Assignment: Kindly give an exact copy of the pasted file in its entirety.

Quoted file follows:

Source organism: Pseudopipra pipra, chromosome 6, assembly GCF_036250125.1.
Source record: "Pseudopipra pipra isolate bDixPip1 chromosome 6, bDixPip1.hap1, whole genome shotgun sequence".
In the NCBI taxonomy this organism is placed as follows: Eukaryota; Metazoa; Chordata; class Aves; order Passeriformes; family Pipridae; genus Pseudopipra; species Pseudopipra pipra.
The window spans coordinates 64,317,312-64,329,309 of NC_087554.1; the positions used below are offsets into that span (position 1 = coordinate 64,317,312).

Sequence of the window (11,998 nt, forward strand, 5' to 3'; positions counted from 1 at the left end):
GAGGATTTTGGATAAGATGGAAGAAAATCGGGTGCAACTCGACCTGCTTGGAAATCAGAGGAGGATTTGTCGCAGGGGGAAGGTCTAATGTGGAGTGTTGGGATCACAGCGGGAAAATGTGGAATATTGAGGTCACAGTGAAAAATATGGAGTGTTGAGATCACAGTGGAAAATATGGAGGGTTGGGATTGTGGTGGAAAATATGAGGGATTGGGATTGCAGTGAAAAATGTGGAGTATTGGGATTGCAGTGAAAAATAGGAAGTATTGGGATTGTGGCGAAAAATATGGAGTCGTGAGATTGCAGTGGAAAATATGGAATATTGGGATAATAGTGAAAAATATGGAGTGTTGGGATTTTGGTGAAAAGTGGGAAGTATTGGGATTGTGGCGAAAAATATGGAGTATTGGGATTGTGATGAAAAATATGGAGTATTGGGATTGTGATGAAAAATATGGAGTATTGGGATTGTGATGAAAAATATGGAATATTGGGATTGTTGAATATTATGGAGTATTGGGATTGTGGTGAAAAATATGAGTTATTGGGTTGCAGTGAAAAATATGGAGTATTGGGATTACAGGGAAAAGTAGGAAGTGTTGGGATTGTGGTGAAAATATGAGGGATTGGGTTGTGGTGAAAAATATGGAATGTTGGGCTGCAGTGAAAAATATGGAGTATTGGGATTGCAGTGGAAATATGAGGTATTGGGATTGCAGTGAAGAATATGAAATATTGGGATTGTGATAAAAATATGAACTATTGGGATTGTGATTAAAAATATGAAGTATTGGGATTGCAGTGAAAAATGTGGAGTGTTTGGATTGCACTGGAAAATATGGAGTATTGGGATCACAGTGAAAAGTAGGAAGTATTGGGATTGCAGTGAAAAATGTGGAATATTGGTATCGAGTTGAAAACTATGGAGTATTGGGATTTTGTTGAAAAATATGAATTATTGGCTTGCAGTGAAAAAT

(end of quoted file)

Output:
Source organism: Pseudopipra pipra, chromosome 6, assembly GCF_036250125.1.
Source record: "Pseudopipra pipra isolate bDixPip1 chromosome 6, bDixPip1.hap1, whole genome shotgun sequence".
In the NCBI taxonomy this organism is placed as follows: Eukaryota; Metazoa; Chordata; class Aves; order Passeriformes; family Pipridae; genus Pseudopipra; species Pseudopipra pipra.
The window spans coordinates 64,317,312-64,329,309 of NC_087554.1; the positions used below are offsets into that span (position 1 = coordinate 64,317,312).

Sequence of the window (11,998 nt, forward strand, 5' to 3'; positions counted from 1 at the left end):
GAGGATTTTGGATAAGATGGAAGAAAATCGGGTGCAACTCGACCTGCTTGGAAATCAGAGGAGGATTTGTCGCAGGGGGAAGGTCTAATGTGGAGTGTTGGGATCACAGCGGGAAAATGTGGAATATTGAGGTCACAGTGAAAAATATGGAGTGTTGAGATCACAGTGGAAAATATGGAGGGTTGGGATTGTGGTGGAAAATATGAGGGATTGGGATTGCAGTGAAAAATGTGGAGTATTGGGATTGCAGTGAAAAATAGGAAGTATTGGGATTGTGGCGAAAAATATGGAGTCGTGAGATTGCAGTGGAAAATATGGAATATTGGGATAATAGTGAAAAATATGGAGTGTTGGGATTTTGGTGAAAAGTGGGAAGTATTGGGATTGTGGCGAAAAATATGGAGTATTGGGATTGTGATGAAAAATATGGAGTATTGGGATTGTGATGAAAAATATGGAGTATTGGGATTGTGATGAAAAATATGGAATATTGGGATTGTTGAATATTATGGAGTATTGGGATTGTGGTGAAAAATATGAGTTATTGGGTTGCAGTGAAAAATATGGAGTATTGGGATTACAGGGAAAAGTAGGAAGTGTTGGGATTGTGGTGAAAATATGAGGGATTGGGTTGTGGTGAAAAATATGGAATGTTGGGCTGCAGTGAAAAATATGGAGTATTGGGATTGCAGTGGAAATATGAGGTATTGGGATTGCAGTGAAGAATATGAAATATTGGGATTGTGATAAAAATATGAACTATTGGGATTGTGATTAAAAATATGAAGTATTGGGATTGCAGTGAAAAATGTGGAGTGTTTGGATTGCACTGGAAAATATGGAGTATTGGGATCACAGTGAAAAGTAGGAAGTATTGGGATTGCAGTGAAAAATGTGGAATATTGGTATCGAGTTGAAAACTATGGAGTATTGGGATTTTGTTGAAAAATATGAATTATTGGCTTGCAGTGAAAAAT